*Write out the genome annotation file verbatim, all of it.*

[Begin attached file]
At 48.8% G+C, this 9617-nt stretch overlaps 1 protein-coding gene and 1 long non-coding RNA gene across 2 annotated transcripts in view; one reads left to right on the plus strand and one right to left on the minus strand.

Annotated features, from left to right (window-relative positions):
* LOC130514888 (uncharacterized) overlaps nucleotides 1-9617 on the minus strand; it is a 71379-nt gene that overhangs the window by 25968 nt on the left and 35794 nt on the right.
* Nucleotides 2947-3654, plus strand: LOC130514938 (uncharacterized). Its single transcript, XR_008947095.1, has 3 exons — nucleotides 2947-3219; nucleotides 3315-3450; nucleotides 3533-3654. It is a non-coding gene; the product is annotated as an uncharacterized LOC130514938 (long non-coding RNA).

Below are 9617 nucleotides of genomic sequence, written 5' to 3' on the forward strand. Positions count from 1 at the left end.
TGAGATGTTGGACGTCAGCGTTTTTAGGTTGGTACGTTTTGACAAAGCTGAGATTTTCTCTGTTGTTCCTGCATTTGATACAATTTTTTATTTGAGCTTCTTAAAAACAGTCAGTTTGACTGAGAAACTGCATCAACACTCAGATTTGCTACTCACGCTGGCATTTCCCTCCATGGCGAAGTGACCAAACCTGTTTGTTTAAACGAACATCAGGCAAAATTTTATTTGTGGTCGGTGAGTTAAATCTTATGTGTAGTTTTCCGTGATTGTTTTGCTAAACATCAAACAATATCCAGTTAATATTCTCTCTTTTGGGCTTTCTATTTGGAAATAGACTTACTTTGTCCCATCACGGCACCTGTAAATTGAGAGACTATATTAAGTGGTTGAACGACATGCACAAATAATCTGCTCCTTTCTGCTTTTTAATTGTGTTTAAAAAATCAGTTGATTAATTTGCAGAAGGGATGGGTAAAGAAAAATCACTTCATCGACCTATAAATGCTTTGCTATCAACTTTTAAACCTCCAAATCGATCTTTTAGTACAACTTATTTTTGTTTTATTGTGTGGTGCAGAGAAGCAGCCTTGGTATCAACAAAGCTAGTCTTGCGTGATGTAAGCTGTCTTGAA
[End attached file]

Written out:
At 48.8% G+C, this 9617-nt stretch overlaps 1 protein-coding gene and 1 long non-coding RNA gene across 2 annotated transcripts in view; one reads left to right on the plus strand and one right to left on the minus strand.

Annotated features, from left to right (window-relative positions):
* LOC130514888 (uncharacterized) overlaps nucleotides 1-9617 on the minus strand; it is a 71379-nt gene that overhangs the window by 25968 nt on the left and 35794 nt on the right.
* Nucleotides 2947-3654, plus strand: LOC130514938 (uncharacterized). Its single transcript, XR_008947095.1, has 3 exons — nucleotides 2947-3219; nucleotides 3315-3450; nucleotides 3533-3654. It is a non-coding gene; the product is annotated as an uncharacterized LOC130514938 (long non-coding RNA).

Below are 9617 nucleotides of genomic sequence, written 5' to 3' on the forward strand. Positions count from 1 at the left end.
TGAGATGTTGGACGTCAGCGTTTTTAGGTTGGTACGTTTTGACAAAGCTGAGATTTTCTCTGTTGTTCCTGCATTTGATACAATTTTTTATTTGAGCTTCTTAAAAACAGTCAGTTTGACTGAGAAACTGCATCAACACTCAGATTTGCTACTCACGCTGGCATTTCCCTCCATGGCGAAGTGACCAAACCTGTTTGTTTAAACGAACATCAGGCAAAATTTTATTTGTGGTCGGTGAGTTAAATCTTATGTGTAGTTTTCCGTGATTGTTTTGCTAAACATCAAACAATATCCAGTTAATATTCTCTCTTTTGGGCTTTCTATTTGGAAATAGACTTACTTTGTCCCATCACGGCACCTGTAAATTGAGAGACTATATTAAGTGGTTGAACGACATGCACAAATAATCTGCTCCTTTCTGCTTTTTAATTGTGTTTAAAAAATCAGTTGATTAATTTGCAGAAGGGATGGGTAAAGAAAAATCACTTCATCGACCTATAAATGCTTTGCTATCAACTTTTAAACCTCCAAATCGATCTTTTAGTACAACTTATTTTTGTTTTATTGTGTGGTGCAGAGAAGCAGCCTTGGTATCAACAAAGCTAGTCTTGCGTGATGTAAGCTGTCTTGAA